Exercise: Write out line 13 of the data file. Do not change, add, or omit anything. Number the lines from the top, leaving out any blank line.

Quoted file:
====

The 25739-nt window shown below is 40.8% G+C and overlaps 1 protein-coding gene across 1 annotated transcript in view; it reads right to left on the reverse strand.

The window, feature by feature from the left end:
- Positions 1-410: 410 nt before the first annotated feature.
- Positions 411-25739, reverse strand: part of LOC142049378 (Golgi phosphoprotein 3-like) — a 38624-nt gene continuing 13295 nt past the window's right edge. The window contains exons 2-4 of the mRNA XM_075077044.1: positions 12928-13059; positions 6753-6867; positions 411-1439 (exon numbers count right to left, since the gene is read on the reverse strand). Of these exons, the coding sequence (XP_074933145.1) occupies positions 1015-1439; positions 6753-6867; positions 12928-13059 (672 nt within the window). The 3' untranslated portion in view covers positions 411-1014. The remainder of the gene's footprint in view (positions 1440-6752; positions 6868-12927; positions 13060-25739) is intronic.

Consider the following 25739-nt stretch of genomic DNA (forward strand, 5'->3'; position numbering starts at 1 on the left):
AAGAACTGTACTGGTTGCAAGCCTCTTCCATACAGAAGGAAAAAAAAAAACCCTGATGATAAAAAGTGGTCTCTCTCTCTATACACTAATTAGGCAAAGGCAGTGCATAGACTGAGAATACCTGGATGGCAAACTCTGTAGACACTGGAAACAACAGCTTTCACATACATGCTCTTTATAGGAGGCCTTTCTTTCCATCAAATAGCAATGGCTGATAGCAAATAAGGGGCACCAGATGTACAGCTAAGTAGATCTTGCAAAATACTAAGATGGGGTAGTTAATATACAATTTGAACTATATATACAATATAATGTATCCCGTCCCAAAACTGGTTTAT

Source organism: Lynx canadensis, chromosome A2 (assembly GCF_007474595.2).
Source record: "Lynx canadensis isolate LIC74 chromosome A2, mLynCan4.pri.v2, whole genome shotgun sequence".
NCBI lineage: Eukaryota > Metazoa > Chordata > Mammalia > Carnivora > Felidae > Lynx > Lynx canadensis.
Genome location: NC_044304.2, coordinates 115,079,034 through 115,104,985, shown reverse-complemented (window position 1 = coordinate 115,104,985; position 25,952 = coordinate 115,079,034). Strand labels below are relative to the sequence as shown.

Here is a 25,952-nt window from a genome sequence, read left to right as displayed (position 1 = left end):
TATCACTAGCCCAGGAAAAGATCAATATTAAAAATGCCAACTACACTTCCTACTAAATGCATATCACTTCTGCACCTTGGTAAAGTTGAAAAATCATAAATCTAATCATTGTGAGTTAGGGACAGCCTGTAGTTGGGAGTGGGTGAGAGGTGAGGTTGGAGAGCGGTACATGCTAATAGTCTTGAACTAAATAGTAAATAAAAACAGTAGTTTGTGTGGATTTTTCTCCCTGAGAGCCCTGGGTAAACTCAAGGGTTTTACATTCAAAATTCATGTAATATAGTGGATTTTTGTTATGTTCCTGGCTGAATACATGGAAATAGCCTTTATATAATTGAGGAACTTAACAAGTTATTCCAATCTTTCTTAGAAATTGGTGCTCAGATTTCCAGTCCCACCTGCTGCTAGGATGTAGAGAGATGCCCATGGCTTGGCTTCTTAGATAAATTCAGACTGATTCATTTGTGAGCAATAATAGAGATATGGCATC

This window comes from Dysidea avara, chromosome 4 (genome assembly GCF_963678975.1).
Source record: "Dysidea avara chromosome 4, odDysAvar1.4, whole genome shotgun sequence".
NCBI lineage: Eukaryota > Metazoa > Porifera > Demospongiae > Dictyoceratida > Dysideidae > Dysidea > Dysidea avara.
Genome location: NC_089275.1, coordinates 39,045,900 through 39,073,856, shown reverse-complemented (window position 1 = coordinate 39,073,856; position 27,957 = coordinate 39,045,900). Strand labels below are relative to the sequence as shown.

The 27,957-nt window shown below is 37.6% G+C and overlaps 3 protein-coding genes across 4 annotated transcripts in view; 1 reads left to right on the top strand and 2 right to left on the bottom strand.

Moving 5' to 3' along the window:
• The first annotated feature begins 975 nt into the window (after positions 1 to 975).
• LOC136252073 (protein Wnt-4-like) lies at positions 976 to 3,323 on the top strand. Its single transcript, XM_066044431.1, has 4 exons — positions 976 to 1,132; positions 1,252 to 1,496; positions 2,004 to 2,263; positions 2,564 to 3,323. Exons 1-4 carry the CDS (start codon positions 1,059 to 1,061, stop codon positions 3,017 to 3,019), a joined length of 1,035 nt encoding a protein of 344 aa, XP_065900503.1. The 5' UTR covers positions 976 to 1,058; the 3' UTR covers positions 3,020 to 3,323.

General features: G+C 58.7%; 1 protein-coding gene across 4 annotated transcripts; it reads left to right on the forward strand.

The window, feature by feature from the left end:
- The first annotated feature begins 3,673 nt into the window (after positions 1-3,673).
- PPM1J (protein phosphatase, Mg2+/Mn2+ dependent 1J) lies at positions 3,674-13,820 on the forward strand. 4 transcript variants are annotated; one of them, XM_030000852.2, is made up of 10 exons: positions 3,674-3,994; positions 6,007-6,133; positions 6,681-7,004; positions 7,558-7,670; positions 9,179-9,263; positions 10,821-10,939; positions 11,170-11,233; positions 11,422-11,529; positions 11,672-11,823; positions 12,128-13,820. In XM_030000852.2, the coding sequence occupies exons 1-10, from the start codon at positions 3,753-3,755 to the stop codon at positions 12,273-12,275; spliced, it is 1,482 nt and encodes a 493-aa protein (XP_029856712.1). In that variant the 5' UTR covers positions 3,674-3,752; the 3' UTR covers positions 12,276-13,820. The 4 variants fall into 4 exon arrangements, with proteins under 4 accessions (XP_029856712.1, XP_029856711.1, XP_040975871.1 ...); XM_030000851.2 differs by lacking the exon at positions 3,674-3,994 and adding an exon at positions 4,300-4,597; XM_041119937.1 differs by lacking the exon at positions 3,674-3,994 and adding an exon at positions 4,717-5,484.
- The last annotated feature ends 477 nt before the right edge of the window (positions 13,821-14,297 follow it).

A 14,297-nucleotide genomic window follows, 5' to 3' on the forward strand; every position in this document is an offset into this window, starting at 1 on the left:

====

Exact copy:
This window comes from Dysidea avara, chromosome 4 (genome assembly GCF_963678975.1).